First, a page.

West Richland has long been leading the call for a regional approach to animal control.
Or even a dual effort with another municipality or county struggling with the daunting challenge of contending with rogue or lost animals.
But no other entity ever became serious about partnering with West Richland on animal control, which surely could have led to shared solutions and costs. The synergy of a partnership often brings more beneficial results than a solo effort.
Animal control came to the forefront a few years back when a playful but pathetically injured pup was found wandering in Franklin County, which still lacks formal animal control procedures.
The Good Samaritan who rescued Chocolate from his wanderings on badly broken legs soon came face to face with the problem. There was nowhere to take a stray. The burden would fall to her to pay for treatments and care for the dog, both beyond her good-hearted means. The public and a veterinary clinic came to the rescue after the dog's plight -- and uncertain fate -- were publicized.
But it became apparent that not every stray dog would have a day with a fairy-tale ending like Chocolate. And it also became apparent that people were purposefully dumping animals in rural areas beyond the reach of animal control.
And that got people -- and governments -- talking. Animals, especially dogs, are a sympathetic topic. People want to help them. They don't want to see them mistreated. They want to see that the folks who dump animals, abandon them or hurt them, suffer consequences.
And that's where organized animal control efforts can help. That is unless a government decides not to deal with the problem.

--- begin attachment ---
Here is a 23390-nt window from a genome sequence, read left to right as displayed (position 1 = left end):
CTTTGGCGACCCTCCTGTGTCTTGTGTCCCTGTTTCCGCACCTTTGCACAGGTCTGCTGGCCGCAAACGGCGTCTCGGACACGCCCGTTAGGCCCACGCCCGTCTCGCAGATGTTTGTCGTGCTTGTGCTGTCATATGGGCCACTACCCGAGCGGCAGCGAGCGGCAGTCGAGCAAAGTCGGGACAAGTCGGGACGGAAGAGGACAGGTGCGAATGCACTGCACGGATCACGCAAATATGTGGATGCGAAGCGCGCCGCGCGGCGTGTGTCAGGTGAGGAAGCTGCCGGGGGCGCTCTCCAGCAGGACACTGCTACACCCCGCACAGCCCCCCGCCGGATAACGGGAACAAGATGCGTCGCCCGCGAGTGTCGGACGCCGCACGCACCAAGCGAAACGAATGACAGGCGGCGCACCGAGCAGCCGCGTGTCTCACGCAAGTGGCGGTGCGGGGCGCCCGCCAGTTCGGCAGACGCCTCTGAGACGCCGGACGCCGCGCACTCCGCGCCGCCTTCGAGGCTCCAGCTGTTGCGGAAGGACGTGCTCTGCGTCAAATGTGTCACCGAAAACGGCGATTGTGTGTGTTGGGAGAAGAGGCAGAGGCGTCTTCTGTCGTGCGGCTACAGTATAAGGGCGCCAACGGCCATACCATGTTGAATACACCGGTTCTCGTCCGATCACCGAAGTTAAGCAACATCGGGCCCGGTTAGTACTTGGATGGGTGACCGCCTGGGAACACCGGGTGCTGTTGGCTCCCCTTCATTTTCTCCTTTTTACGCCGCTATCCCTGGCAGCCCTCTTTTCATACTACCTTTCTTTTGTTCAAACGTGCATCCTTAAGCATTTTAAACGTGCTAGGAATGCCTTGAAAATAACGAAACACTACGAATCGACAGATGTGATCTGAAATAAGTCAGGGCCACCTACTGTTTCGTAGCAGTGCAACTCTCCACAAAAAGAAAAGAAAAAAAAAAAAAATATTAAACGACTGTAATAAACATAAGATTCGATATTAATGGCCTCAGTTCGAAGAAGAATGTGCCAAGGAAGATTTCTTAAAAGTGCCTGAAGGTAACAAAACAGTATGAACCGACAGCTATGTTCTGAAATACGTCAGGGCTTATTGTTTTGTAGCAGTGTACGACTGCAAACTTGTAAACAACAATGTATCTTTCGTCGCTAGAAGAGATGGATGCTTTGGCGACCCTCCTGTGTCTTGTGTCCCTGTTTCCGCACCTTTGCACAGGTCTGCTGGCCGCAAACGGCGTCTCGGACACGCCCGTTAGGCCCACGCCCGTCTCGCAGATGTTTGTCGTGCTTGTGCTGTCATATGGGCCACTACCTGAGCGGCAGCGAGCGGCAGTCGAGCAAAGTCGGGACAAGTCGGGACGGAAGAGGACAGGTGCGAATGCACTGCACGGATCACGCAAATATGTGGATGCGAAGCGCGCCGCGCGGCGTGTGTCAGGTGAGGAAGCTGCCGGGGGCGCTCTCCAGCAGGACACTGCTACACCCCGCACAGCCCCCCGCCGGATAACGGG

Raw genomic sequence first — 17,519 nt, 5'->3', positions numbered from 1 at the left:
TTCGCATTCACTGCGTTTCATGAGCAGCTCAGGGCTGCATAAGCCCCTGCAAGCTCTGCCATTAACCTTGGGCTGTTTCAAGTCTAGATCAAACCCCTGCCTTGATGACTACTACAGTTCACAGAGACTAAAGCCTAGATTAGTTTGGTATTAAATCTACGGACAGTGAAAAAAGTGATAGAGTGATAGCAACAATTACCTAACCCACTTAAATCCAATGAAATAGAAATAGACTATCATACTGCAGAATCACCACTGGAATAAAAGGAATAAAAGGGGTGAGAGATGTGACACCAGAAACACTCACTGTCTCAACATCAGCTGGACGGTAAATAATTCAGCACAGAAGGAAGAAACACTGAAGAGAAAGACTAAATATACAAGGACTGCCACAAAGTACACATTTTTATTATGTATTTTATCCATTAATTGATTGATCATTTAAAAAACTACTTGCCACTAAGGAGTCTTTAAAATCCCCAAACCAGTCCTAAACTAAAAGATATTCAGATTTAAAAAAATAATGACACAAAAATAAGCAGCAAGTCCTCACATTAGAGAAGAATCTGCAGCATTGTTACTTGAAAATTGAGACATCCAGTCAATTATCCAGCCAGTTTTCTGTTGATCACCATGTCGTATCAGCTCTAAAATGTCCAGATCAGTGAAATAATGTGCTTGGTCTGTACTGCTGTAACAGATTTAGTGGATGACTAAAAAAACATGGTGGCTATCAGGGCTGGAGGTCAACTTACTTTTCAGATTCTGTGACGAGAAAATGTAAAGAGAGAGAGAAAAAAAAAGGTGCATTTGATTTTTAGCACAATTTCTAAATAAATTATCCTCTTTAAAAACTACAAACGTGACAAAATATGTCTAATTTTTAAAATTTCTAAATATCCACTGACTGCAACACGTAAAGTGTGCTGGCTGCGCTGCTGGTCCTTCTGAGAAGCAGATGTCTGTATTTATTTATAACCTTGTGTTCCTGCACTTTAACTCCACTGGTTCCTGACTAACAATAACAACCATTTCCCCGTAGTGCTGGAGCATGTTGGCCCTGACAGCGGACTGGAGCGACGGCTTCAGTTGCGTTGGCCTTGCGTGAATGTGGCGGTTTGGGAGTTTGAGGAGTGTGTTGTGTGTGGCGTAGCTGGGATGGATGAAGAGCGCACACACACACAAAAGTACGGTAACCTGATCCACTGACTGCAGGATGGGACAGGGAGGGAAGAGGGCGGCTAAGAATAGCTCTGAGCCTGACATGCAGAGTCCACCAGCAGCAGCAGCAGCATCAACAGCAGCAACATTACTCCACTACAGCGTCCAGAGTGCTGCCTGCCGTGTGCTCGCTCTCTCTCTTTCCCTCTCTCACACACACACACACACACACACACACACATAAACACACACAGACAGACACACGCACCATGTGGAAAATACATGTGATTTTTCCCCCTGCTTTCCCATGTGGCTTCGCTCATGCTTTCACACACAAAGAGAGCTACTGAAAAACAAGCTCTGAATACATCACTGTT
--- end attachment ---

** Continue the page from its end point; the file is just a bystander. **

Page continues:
Pasco, Kennewick and Richland pay for services through the Tri-Cities Animal Control Authority. West Richland needed partners to spread the cost.
The city tried with no success to get Benton County and Franklin County to partner on a regional facility. Benton County quickly made it known it would go solo on animal -- make that dog -- control by building a small and costly kennel to house a few dozen stray canines. A broader animal control plan was not addressed.
Franklin County just doesn't seem to consider animal control a priority, despite citizens' concerns about dangerous dogs, dog bite injuries and several heart-tugging stories of strays in need of assistance.
For the past year, West Richland's animal control had been handled by its police department. We hardly think that rounding up stray animals should be the role of the police force. The city had about $75,000 annually to dedicate to animal control but the cost to join the Tri-Cities Animal Control Authority was more than $100,000.
The city's police chief wanted out of the animal control business, and we don't blame him. Officers responded to 480 animal calls last year. Their efforts should be focused on preventing and solving crimes.
The West Richland City Council agreed last week to use its money to hire an animal control officer to provide basic services.
We applaud West Richland for its efforts and understand the need for the city to take action for the quality of life of its residents, but it's frustrating to think how much better animal control services could be with a unified effort.
Stray animals can't see city or county boundaries as they wander in search of a home. Animal control truly is a regional problem, one that could be served with a centralized shared facility and a plan with a broader focus.
But, for now and into the foreseeable future, that is not going to happen, leaving the citizens and the animals of our region without the service they deserve.